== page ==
customers are desirable to you ...and which are not.
During a depressed economy or personal business downturn, you may want to be
more flexible in this area than you usually are.
For instance, if you normally do business with Fortune 500 companies only, you
may want to consider taking on assignments from smaller local firms
...provided the pay is decent and their credit rating is good.
Or, if you normally work only on major annual reports, you might consider
knocking out some small quarterly reports to generate needed revenue.
This doesn't mean you throw your standards out the window and work for anyone
who calls you. Far from it. Instead, you are simply readjusting your
acceptable client or customer criteria during this temporary lull to
accommodate a wider range of prospects and projects.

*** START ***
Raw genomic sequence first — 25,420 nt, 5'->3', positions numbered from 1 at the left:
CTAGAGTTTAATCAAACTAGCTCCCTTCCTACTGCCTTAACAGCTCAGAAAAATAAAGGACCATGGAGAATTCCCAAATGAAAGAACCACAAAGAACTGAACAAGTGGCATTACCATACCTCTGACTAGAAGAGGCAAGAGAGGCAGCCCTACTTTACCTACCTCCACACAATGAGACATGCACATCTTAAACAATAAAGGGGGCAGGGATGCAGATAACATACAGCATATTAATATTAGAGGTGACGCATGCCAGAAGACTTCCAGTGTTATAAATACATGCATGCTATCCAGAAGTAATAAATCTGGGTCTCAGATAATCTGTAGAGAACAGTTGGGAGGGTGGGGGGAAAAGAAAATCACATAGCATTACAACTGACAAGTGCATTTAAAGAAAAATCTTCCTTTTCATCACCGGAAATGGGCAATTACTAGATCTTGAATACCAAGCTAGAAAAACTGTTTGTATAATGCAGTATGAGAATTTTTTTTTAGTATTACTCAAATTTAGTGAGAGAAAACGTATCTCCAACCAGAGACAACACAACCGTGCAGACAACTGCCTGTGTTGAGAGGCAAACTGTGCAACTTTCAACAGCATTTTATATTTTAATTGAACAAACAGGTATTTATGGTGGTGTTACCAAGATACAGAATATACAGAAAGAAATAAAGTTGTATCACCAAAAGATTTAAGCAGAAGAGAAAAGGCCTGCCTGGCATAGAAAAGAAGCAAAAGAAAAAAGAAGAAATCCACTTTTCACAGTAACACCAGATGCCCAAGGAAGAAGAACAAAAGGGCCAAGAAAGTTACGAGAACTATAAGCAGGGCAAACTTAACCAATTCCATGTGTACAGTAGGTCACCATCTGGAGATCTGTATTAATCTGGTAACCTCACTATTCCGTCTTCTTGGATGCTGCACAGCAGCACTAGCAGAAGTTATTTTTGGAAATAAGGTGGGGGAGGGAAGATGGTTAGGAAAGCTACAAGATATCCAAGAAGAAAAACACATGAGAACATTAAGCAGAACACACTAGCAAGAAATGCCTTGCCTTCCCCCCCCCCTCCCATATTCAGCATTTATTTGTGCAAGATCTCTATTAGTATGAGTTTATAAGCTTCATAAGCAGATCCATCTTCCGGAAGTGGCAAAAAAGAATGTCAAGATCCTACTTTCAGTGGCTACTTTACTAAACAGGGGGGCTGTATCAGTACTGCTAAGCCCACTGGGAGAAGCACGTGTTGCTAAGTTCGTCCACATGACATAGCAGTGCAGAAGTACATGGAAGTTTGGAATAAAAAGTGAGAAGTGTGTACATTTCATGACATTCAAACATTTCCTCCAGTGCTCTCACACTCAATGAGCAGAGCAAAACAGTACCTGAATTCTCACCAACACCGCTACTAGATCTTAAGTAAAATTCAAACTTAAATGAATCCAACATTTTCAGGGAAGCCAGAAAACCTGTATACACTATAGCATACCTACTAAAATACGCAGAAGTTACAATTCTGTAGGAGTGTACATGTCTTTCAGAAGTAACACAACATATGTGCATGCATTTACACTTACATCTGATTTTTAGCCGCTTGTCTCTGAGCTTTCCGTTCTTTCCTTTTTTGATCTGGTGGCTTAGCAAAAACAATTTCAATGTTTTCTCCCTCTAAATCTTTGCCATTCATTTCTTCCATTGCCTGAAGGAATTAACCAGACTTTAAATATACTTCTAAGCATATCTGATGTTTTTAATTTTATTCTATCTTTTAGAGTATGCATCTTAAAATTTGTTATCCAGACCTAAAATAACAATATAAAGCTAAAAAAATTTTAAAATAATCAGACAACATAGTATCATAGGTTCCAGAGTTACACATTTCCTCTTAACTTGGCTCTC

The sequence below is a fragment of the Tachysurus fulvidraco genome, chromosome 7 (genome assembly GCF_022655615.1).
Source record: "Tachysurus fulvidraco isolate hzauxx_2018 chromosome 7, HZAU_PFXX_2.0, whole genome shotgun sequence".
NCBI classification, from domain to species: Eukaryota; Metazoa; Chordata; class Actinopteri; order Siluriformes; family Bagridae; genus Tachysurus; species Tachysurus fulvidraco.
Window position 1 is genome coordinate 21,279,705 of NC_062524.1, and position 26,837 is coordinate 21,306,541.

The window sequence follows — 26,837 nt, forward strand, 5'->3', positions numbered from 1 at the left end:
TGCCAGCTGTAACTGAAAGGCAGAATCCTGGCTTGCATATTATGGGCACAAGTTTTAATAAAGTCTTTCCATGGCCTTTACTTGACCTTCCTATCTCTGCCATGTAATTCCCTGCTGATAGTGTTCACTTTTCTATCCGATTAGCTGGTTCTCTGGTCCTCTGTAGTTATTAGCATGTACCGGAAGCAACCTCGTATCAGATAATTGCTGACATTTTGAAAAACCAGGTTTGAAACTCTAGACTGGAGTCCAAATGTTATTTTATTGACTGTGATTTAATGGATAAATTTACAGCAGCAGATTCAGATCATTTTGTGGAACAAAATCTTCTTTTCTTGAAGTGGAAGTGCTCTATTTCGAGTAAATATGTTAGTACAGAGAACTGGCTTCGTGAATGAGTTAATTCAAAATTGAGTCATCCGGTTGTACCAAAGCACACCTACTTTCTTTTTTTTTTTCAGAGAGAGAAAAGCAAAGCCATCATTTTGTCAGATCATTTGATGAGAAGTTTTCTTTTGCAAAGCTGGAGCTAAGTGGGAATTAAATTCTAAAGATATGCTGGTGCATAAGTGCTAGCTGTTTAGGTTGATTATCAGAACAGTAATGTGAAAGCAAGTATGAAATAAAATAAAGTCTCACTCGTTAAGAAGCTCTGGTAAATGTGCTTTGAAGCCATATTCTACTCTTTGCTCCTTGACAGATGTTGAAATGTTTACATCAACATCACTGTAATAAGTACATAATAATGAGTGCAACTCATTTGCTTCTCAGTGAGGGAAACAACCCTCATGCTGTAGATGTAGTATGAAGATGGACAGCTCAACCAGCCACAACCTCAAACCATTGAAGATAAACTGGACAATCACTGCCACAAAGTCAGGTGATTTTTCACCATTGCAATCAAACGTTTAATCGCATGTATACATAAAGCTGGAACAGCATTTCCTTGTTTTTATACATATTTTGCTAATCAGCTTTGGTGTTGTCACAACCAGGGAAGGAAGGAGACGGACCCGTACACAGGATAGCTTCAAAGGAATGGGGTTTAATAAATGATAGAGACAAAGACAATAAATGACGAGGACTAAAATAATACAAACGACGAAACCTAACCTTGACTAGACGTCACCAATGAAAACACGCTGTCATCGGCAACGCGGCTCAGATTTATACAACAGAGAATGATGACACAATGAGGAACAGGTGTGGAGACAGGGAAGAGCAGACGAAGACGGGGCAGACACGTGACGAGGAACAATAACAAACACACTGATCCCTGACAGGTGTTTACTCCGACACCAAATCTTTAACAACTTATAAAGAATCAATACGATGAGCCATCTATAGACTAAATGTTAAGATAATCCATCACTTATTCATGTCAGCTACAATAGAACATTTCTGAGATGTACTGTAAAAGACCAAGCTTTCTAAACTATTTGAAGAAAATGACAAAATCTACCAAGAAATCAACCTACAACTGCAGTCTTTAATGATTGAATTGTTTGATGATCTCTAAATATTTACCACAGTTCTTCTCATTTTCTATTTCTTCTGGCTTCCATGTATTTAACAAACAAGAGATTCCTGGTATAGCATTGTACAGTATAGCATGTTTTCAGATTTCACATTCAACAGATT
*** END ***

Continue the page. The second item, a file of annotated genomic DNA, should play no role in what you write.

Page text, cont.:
How far should you take this? It's up to you. If, for example, you normally
have a minimum project fee of $1,000, you might accept $500 assignments, but
you probably should stick by your guns and not take on $50 assignments.
Recession fighting strategy #10
Plan an aggressive
new-business marketing campaign.
This strategy has two parts to it.
The first part, which seems blatantly obvious, is that when things are slow,
you increase the percentage of your time spent on marketing and prospecting
for new business.
For instance, if you usually devote 10 percent of your time and energy to
marketing and sales when things are fairly busy, you might increase this to 25
percent when things are slow. During a lull in business, you need to make this
extra effort to attract clients or customers, follow up on leads, and close
The second part of the strategy may not be so obvious. It's this:
To prevent a lull in business from ever happening in the first place, you
should market consistently and aggressively all year long, every week-not just
when you need the business.
Planning an ongoing marketing campaign ensures a steady stream of new business